Start your report with a summary of what was tested, such as the website or a specific application. Include details such as when and where the test took place, the equipment used, the process taken, and the members of the testing team. You’ll also want to include a brief description of the problems that occurred during the test but keep it brief – they can read more in the results. Testing materials can be listed as an appendix.
Here’s where you get to explain what you did so that the process can be duplicated. Why is this necessary? Well, as mentioned above, usability testing is a scientific test, and scientific tests can be recreated to learn more later. Your methodology should include descriptions of test sessions, explain which interfaces were used, which metrics were collected and provide an overview of task scenarios. Also use this section to describe the participants; perhaps summarizing their background and demographics, but never disclosing identifying information, such as full names.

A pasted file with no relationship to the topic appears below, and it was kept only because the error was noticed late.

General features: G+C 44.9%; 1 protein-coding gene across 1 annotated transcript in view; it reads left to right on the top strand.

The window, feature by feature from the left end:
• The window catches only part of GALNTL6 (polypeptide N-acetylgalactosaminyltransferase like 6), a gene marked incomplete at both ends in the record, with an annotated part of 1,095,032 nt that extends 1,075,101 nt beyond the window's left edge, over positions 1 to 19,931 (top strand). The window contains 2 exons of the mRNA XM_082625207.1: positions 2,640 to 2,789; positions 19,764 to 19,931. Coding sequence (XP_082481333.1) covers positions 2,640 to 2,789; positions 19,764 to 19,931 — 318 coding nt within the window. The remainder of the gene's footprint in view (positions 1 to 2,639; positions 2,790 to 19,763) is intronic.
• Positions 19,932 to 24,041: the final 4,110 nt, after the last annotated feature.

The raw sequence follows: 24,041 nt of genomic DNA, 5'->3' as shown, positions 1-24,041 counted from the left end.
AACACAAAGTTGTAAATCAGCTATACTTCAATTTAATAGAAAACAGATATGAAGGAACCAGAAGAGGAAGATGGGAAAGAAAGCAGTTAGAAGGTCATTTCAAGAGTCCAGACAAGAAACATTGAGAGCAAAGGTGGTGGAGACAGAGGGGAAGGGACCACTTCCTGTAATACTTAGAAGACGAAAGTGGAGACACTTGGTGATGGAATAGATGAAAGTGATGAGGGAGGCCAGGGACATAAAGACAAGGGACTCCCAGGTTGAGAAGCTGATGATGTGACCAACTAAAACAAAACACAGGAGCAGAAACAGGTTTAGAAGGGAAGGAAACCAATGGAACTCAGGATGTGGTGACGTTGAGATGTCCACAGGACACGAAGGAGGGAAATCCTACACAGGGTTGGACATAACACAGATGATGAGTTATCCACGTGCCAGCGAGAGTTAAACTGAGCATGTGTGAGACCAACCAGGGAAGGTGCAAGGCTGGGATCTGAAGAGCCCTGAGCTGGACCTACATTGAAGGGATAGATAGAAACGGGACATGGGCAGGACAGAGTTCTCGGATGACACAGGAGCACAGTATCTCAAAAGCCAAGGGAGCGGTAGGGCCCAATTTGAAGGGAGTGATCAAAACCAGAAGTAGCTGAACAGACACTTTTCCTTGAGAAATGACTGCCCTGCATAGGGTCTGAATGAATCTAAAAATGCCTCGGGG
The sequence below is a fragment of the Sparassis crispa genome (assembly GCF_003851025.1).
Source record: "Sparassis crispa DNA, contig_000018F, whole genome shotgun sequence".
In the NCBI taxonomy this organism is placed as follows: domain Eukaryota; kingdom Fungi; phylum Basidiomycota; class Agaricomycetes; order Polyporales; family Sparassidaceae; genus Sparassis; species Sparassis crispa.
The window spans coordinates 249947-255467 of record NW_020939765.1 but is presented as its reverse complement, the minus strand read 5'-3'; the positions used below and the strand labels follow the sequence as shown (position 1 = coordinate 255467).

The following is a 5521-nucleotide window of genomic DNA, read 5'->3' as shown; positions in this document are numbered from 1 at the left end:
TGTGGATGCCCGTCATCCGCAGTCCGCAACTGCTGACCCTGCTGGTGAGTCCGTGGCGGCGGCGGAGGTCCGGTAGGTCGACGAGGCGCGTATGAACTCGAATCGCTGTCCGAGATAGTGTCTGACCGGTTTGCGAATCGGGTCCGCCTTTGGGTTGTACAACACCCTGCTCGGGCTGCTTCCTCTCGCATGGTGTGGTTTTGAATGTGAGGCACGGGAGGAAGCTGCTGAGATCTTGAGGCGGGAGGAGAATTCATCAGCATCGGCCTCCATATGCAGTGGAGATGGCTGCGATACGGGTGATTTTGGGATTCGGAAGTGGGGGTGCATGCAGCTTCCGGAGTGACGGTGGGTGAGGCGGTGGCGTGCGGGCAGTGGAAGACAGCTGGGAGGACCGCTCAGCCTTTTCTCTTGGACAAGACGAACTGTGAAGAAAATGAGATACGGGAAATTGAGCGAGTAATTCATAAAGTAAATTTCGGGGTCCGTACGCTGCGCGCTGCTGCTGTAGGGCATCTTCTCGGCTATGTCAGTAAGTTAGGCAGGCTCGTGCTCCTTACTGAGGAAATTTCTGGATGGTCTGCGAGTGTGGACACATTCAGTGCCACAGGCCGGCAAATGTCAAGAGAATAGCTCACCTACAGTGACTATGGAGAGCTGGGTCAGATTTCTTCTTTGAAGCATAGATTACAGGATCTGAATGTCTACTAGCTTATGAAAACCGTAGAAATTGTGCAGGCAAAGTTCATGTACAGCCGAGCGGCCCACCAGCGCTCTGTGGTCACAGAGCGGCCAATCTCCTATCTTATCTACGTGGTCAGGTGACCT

All that hard work writing problem statements and creating spreadsheets, goes here. Highlight tasks with lowest and highest completion rates. Summarize successful task completion rates by participant, and task. Illustrate your average success rate and show tables of your data. Organize and present your data in a way that is easy for everyone to understand.
Findings and Recommendations
Review all of your data and list your findings and recommendations. Be sure to link your findings to the relevant data (as presented in your test results section). This section can be customized to explain your general findings, specific findings by scenario, or a combination of both.
Written By Jenn Marie
Jenn Marie is a freelance copy writer and internet marketing strategist based out of the Seattle area. A true tech evangelist, Jenn previously helped individuals utilize the full potential of Dell, Microsoft and Amazon products. She now focuses on building authentic online presences for small businesses and entrepreneurs through her company, Jenn Marie Writing & Marketing. Find her on LinkedIn